Mary Doria Russell (The Sparrow (The Sparrow, #1))
The swim of things. I go on an airplane. I walk under the Empire State Building. I take the bus, and the subway, and am surrounded by strangers the whole time. I certainly have room in my life for caution, but I have no room in my life for paralyzing fear. There's always a risk. There always has been. But I'd rather live my life than die of negations.
David Levithan (Love Is the Higher Law)
The Empire State, a lonely dinosaur, rose sadly at midtown, highest tower, tallest mountain, longest road, King Kong's eyrie, meant to moor airships, alas.
Vincent Scully
Because of the power shortage and lack of replacement parts there was only one elevator running in the Empire State Building, and this one went only as high as the twenty-fifth floor. After that you walked.
Harry Harrison (Make Room! Make Room!)
But sometimes, I feel like something's missing, and I can’t quite put my finger on it. That little something extra. Excitement. A challenge. An adventure. Maybe I should bungee jump off of the empire state building or run naked in central park. Nah, that would just be plain crazy, and I'd get arrested. That wouldn't end up well. Unless there was a hot guy dressed in a uniform fingerprinting me. Then it might just be worth it.
Beth Michele (Love Love)
There are pictures of Kim and Mia from high school and one of the two of them posing on top of the Empire State Building—a jolting reminder that their relationship wasn’t truncated, they have a history of which I know nothing.
Gayle Forman (Where She Went (If I Stay, #2))
My hole is warm and full of light. Yes, full of light. I doubt if there is a brighter spot in all New York than this hole of mine, and I do not exclude Broadway. Or the Empire State Building on a photographer's dream night. But that is taking advantage of you. Those two spots are among the darkest of our whole civilization...which might sound like a hoax, or a contradiction, but that (by contradiction, I mean) is how the world moves: Not like an arrow, but a boomerang.
Ralph Ellison (Invisible Man)
The intense…annoying attraction to the boss is not so enjoyable. Not when he sets my skin on fire with only a side glance from his impenetrable, secretive, blue eyes. It takes all my strength not to scale him like the empire state building and sit on his face for a month.
V. Theia (Manhattan Target (From Manhattan #6))
We were the first human beings who would never see anything for the first time. We stare at the wonders of the world, dull-eyed, underwhelmed. Mona Lisa, the Pyramids, the Empire State Building. Jungle animals on attack, ancient icebergs collapsing, volcanoes erupting. I can’t recall a single amazing thing I have seen firsthand that I didn’t immediately reference to a movie or TV show. A fucking commercial. You know the awful singsong of the blasé: Seeeen it.
Gillian Flynn (Gone Girl)
Looking for a supernova, therefore, was a little like standing on the observation platform of the Empire State Building with a telescope and searching windows around Manhattan in the hope of finding, let us say, someone lighting a twenty-first birthday cake.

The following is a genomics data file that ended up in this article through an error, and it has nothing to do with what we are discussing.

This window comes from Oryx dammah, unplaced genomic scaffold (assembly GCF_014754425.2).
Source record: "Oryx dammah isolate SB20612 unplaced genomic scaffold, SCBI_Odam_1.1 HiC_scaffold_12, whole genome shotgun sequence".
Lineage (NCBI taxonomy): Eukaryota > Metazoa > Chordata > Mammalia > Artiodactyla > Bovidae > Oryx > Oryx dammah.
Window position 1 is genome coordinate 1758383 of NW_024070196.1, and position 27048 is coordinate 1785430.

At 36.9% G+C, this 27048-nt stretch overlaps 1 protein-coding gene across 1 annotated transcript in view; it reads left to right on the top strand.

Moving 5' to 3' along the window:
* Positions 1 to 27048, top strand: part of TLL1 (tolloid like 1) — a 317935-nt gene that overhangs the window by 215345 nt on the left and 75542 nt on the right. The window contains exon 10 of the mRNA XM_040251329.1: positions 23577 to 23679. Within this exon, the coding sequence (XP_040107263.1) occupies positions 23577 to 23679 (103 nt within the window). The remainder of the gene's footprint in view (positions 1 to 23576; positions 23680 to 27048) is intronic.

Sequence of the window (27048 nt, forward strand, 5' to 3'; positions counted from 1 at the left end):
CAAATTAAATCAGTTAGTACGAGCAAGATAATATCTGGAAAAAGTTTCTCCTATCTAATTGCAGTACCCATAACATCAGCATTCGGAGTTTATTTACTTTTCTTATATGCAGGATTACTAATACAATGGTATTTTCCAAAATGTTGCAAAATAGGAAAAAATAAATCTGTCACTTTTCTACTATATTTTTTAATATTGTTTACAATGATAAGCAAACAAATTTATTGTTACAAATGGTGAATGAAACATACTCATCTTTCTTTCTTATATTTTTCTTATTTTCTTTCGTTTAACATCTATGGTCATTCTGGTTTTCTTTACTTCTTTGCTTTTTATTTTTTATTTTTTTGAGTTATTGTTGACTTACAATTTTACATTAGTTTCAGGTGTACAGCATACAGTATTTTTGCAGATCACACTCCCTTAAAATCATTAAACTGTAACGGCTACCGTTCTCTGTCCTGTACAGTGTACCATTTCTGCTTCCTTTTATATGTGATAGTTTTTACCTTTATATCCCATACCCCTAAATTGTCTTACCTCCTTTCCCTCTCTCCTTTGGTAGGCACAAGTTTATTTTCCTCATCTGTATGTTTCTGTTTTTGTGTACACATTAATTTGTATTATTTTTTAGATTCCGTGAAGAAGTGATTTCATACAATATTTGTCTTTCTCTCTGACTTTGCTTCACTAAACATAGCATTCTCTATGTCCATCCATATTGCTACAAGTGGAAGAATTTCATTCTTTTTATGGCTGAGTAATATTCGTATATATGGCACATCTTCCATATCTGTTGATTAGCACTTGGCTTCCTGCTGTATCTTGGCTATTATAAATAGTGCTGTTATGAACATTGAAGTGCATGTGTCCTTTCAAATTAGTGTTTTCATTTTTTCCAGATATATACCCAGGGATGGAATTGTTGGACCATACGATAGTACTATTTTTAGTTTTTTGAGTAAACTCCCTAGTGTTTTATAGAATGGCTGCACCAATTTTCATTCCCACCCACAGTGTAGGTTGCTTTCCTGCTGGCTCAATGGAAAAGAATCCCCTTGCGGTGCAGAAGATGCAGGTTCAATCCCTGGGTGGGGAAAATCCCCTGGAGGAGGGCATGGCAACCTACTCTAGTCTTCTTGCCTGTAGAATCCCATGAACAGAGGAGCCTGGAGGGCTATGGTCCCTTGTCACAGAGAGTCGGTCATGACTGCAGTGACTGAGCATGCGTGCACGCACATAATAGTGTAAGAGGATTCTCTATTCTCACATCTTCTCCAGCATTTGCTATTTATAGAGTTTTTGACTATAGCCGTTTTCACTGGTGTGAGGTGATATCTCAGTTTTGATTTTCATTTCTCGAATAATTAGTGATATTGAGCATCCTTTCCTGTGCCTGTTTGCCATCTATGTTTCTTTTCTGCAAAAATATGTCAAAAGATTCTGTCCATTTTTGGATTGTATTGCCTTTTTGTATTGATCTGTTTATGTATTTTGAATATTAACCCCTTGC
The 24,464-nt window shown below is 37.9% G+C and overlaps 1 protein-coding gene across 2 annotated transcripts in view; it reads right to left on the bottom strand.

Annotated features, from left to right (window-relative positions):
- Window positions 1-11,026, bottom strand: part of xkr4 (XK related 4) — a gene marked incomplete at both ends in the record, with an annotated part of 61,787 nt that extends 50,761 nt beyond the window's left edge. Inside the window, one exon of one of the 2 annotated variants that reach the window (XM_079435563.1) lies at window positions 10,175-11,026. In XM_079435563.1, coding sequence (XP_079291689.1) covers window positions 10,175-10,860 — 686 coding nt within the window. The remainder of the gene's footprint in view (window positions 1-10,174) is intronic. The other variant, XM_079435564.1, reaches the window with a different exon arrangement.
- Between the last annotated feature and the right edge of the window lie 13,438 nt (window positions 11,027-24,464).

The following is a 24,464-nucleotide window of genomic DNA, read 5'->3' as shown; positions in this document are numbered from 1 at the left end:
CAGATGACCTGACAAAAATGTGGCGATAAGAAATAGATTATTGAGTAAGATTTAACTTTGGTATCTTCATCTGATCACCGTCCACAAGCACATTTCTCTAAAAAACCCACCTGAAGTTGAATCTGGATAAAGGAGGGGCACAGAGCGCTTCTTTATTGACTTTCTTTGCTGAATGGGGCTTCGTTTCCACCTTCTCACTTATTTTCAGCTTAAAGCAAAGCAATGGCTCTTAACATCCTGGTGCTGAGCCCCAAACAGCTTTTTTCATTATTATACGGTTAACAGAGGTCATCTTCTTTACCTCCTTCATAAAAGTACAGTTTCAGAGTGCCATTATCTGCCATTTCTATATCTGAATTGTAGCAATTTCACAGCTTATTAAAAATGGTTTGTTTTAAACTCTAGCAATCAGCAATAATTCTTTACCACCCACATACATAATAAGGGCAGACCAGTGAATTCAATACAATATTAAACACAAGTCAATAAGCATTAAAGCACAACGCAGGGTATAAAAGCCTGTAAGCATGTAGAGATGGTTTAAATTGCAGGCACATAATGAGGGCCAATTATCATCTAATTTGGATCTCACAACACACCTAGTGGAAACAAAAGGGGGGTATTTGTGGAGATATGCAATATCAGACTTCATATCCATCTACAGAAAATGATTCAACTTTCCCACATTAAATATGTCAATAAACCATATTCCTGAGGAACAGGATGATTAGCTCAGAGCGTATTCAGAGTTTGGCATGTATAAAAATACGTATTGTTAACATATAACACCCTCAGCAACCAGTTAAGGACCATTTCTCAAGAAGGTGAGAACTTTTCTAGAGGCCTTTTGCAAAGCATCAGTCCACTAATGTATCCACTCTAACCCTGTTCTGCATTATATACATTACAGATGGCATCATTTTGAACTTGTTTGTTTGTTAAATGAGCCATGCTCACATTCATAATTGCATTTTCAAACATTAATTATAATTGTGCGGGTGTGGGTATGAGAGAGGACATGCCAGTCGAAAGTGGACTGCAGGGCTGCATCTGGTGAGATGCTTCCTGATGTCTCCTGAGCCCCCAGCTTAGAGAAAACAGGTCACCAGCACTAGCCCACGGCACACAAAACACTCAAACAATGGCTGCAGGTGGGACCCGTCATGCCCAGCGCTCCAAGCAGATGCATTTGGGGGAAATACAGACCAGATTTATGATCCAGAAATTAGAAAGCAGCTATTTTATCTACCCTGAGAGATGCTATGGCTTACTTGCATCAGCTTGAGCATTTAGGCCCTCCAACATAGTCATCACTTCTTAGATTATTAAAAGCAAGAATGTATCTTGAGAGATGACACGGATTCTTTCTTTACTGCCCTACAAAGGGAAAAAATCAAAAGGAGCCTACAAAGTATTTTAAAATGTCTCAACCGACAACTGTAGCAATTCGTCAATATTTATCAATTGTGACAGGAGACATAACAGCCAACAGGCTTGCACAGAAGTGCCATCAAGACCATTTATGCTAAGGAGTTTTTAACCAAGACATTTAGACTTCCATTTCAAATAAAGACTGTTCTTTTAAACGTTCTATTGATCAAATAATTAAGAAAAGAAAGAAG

Bill Bryson (A Short History of Nearly Everything)
A few moments later, the dude was deader than a dogshit-covered Chicken McNugget that’d been set on fire before getting tossed off the top of the goddamn Empire State Building.
Douglas Hackle (The Hottest Gay Man Ever Killed in a Shark Attack)
It was a funny thing, he thought, that when you live all your life in a place, you almost never do the things that tourists go there to do—like walk on the beach or go swimming in the ocean. He couldn’t remember the last time he went swimming. He wasn’t even sure he still owned a bathing suit. It was like something he had heard about New York—that half the people who live in the city never go to the top of the Empire State Building or visit the Statue of Liberty.
Peter Benchley
As the British Empire fell, the Afrikaner rose up to claim South Africa as his rightful inheritance. To maintain power in the face of the country’s rising and restless black majority, the government realized they needed a newer and more robust set of tools. They set up a formal commission to go out and study institutionalized racism all over the world. They went to Australia. They went to the Netherlands. They went to America. They saw what worked, what didn’t. Then they came back and published a report, and the government used that knowledge to build the most advanced system of racial oppression known to man. Apartheid was a police state, a system of surveillance and laws designed to keep black people under total control. A full compendium of those laws would run more than three thousand pages and weigh approximately ten pounds, but the general thrust of it should be easy enough for any American to understand. In America you had the forced removal of the native onto reservations coupled with slavery followed by segregation. Imagine all three of those things happening to the same group of people at the same time. That was apartheid.